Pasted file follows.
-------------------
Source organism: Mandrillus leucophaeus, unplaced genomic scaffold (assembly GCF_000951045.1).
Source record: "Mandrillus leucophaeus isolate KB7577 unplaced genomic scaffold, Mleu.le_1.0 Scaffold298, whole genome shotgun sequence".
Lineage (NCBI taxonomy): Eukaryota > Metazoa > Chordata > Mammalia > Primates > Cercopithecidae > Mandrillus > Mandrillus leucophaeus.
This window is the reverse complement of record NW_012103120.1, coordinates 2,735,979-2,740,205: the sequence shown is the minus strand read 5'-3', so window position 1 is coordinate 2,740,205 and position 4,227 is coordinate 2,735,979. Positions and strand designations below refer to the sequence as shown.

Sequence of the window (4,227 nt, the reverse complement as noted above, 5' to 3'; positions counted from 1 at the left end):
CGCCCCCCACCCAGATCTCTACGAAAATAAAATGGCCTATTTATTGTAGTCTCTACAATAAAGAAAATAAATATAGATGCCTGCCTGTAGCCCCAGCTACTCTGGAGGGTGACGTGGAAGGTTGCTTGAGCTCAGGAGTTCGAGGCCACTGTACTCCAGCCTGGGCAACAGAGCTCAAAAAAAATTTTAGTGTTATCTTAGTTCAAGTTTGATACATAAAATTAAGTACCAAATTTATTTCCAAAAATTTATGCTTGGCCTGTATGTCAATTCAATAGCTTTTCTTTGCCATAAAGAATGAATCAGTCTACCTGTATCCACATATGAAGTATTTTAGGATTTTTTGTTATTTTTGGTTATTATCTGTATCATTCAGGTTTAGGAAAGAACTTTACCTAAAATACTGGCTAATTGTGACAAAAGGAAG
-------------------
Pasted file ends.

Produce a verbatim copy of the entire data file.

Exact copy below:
Source organism: Mandrillus leucophaeus, unplaced genomic scaffold (assembly GCF_000951045.1).
Source record: "Mandrillus leucophaeus isolate KB7577 unplaced genomic scaffold, Mleu.le_1.0 Scaffold298, whole genome shotgun sequence".
Lineage (NCBI taxonomy): Eukaryota > Metazoa > Chordata > Mammalia > Primates > Cercopithecidae > Mandrillus > Mandrillus leucophaeus.
This window is the reverse complement of record NW_012103120.1, coordinates 2,735,979-2,740,205: the sequence shown is the minus strand read 5'-3', so window position 1 is coordinate 2,740,205 and position 4,227 is coordinate 2,735,979. Positions and strand designations below refer to the sequence as shown.

Sequence of the window (4,227 nt, the reverse complement as noted above, 5' to 3'; positions counted from 1 at the left end):
CGCCCCCCACCCAGATCTCTACGAAAATAAAATGGCCTATTTATTGTAGTCTCTACAATAAAGAAAATAAATATAGATGCCTGCCTGTAGCCCCAGCTACTCTGGAGGGTGACGTGGAAGGTTGCTTGAGCTCAGGAGTTCGAGGCCACTGTACTCCAGCCTGGGCAACAGAGCTCAAAAAAAATTTTAGTGTTATCTTAGTTCAAGTTTGATACATAAAATTAAGTACCAAATTTATTTCCAAAAATTTATGCTTGGCCTGTATGTCAATTCAATAGCTTTTCTTTGCCATAAAGAATGAATCAGTCTACCTGTATCCACATATGAAGTATTTTAGGATTTTTTGTTATTTTTGGTTATTATCTGTATCATTCAGGTTTAGGAAAGAACTTTACCTAAAATACTGGCTAATTGTGACAAAAGGAAG